Colorectal neoplasia in patients with primary sclerosing cholangitis undergoing liver transplantation: a Nordic multicenter study.
Summary of "Colorectal neoplasia in patients with primary sclerosing cholangitis undergoing liver transplantation: a Nordic multicenter study."
Abstract Objective. Several studies have implicated primary sclerosing cholangitis (PSC) as an additional risk factor for colorectal neoplasia in inflammatory bowel disease (IBD). Some reports have indicated that the risk is even higher in PSC-IBD patients after liver transplantation (Ltx), but this issue is controversial. We aimed to compare the risk of colorectal neoplasia in PSC-IBD patients before and after Ltx and to identify risk factors for colorectal neoplasia post-transplant. Material and methods. In a multicenter study within the Nordic Liver Transplant Group, we assessed the risk of colorectal neoplasia by using the competing risk regression analysis. Results. Among the 439 PSC patients included, 353 (80%) had IBD at the time of Ltx and 15 (3%) patients developed de novo IBD post-Ltx. The median duration of IBD was 15 (0-50) years at the time of Ltx and follow-up after Ltx was 5 (0-20) years. Ninety-one (25%) PSC-IBD patients developed colorectal neoplasia. The cumulative risk of colorectal neoplasia was higher after than before Ltx (
1.3-2.9, p = 0.002). A multivariate analysis demonstrated aminosalicylates and ursodeoxycholic acid as significantly associated with an increased risk of colorectal neoplasia post-Ltx. Duration and activity of IBD did not significantly affect the risk of neoplasia. Conclusion. The even higher risk of colorectal neoplasia in PSC-IBD patients after when compared with that of before Ltx underscores the importance of regular surveillance colonoscopies post-Ltx. The association of aminosalicylates and ursodeoxycholic acid to the development of colorectal neoplasia after Ltx should be further investigated.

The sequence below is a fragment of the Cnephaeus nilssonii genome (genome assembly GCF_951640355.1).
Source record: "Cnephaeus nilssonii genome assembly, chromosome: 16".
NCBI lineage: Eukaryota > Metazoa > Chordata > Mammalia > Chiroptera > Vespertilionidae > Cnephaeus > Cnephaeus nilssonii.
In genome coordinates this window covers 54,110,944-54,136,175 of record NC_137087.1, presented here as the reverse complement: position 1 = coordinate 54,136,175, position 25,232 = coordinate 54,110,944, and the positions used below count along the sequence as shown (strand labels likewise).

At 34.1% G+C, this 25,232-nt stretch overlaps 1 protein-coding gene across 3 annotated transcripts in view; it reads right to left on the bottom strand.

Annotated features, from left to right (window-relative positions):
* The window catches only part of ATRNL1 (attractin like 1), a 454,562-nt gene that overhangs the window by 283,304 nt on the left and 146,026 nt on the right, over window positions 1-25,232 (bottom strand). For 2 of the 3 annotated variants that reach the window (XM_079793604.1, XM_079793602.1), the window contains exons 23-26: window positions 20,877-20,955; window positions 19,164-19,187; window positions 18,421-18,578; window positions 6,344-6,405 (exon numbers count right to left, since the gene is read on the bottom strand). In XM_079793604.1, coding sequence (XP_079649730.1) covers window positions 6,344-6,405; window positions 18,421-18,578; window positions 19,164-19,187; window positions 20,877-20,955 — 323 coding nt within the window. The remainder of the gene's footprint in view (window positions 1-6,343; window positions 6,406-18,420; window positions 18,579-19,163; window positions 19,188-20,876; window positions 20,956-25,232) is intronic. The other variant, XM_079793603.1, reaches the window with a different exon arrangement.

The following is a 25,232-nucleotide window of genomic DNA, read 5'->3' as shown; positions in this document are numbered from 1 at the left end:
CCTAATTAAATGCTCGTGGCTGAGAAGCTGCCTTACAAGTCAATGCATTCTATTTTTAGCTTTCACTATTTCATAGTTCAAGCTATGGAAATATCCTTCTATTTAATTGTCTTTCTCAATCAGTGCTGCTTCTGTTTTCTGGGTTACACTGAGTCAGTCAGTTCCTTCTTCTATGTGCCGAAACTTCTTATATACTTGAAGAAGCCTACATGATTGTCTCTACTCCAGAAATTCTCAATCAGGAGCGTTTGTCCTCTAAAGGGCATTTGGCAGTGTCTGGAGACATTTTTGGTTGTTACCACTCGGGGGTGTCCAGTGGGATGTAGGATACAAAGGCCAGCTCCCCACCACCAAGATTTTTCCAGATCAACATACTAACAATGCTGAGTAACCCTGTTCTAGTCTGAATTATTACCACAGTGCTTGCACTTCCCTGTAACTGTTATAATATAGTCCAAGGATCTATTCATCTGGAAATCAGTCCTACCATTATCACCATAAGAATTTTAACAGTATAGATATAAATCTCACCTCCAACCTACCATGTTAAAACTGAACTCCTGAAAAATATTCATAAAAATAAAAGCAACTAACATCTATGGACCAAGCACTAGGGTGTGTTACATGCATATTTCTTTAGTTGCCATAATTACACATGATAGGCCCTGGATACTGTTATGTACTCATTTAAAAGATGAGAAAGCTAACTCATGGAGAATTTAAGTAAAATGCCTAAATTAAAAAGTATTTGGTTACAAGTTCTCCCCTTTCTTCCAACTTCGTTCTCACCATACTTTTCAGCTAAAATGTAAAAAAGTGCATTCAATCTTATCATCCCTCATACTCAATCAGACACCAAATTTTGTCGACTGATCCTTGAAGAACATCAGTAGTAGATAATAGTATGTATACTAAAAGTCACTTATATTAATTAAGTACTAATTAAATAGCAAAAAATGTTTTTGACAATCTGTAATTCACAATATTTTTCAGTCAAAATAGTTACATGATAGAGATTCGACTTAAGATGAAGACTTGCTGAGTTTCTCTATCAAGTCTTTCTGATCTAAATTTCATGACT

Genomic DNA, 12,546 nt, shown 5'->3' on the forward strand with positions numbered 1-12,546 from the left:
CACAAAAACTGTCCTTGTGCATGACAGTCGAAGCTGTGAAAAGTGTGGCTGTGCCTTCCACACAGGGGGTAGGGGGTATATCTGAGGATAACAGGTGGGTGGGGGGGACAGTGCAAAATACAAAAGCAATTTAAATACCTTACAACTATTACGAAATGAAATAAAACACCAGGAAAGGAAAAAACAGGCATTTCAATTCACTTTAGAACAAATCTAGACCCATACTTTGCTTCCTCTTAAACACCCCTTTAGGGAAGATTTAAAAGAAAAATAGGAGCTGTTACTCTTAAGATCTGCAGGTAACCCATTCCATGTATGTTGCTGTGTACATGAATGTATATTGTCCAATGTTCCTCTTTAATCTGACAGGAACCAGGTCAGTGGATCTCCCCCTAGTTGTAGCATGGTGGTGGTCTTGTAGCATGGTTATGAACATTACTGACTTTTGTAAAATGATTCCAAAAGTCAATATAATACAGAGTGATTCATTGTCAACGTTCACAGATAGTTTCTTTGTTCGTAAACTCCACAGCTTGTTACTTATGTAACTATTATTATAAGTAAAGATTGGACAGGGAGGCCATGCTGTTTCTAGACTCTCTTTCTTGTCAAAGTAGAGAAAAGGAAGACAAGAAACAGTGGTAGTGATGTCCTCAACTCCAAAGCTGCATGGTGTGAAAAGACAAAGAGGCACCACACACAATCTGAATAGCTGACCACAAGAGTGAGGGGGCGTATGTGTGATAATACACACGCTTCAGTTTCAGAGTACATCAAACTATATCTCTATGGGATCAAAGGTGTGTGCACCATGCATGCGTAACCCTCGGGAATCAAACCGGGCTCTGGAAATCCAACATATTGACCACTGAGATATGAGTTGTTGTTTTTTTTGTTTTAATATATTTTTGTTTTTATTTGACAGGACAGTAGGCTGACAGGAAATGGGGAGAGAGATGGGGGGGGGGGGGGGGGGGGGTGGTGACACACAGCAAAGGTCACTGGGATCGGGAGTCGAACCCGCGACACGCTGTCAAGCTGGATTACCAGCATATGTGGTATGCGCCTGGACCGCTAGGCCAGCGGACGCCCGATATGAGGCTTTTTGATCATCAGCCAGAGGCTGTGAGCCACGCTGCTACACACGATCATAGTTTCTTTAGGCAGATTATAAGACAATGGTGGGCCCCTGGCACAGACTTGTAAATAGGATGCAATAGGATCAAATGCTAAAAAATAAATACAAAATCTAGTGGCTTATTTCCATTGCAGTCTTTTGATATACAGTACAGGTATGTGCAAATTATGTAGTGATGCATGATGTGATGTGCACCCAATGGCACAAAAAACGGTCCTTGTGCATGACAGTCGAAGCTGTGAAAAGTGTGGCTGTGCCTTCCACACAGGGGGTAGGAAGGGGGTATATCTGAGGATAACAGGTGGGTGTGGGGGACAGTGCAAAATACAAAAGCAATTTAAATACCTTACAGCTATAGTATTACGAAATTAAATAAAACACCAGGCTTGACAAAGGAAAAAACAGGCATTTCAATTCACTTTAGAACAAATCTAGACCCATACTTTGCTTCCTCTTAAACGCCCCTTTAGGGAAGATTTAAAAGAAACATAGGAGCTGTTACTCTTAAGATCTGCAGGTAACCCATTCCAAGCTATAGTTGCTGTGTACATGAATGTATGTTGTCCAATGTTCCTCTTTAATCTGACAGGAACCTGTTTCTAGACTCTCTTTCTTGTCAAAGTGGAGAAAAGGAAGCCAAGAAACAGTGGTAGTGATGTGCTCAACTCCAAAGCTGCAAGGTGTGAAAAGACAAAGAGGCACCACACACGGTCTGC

Section for Gastroenterology, Department of Transplantation Medicine, Division of Cancer, Surgery and Transplantation, Oslo University Hospital , Rikshospitalet, Oslo , Norway.
This article was published in the following journal.
Name: Scandinavian journal of gastroenterology
- PubMed Source: http://www.ncbi.nlm.nih.gov/pubmed/22577871
- DOI: http://dx.doi.org/10.3109/00365521.2012.685754
Medical and Biotech [MESH] Definitions
Chronic inflammatory disease of the BILIARY TRACT. It is characterized by fibrosis and hardening of the intrahepatic and extrahepatic biliary ductal systems leading to bile duct strictures, CHOLESTASIS, and eventual BILIARY CIRRHOSIS.
Aberrant Crypt Foci
Clusters of colonic crypts that appear different from the surrounding mucosa when visualized after staining. They are of interest as putative precursors to colorectal adenomas and potential biomarkers for colorectal carcinoma.
A defective variant of MEASLES VIRUS that has been isolated from the brain tissue of patients with subacute sclerosing panencephalitis.
A hematopoietic growth factor which promotes proliferation and maturation of neutrophil granulocytes. Clinically it is effective in decreasing the incidence of febrile neutropenia in patients with non-myeloid malignancies receiving myelosuppressive therapy or in reducing the duration of neutropenia and neutropenia-related clinical sequelae in patients with non-myeloid malignancies undergoing myeloblastive chemotherapy followed by BMT. It has also been used in AIDS patients with CMV retinitis being treated with GANCICLOVIR. (Gelman CR, Rumack BH & Hess AJ (eds): DRUGDEX(R) System. MICROMEDEX, Inc., Englewood, Colorado (Edition expires 11/30/95))
Tumors or cancer of the COLON or the RECTUM or both. Risk factors for colorectal cancer include chronic ULCERATIVE COLITIS; FAMILIAL POLYPOSIS COLI; exposure to ASBESTOS; and irradiation of the CERVIX UTERI.
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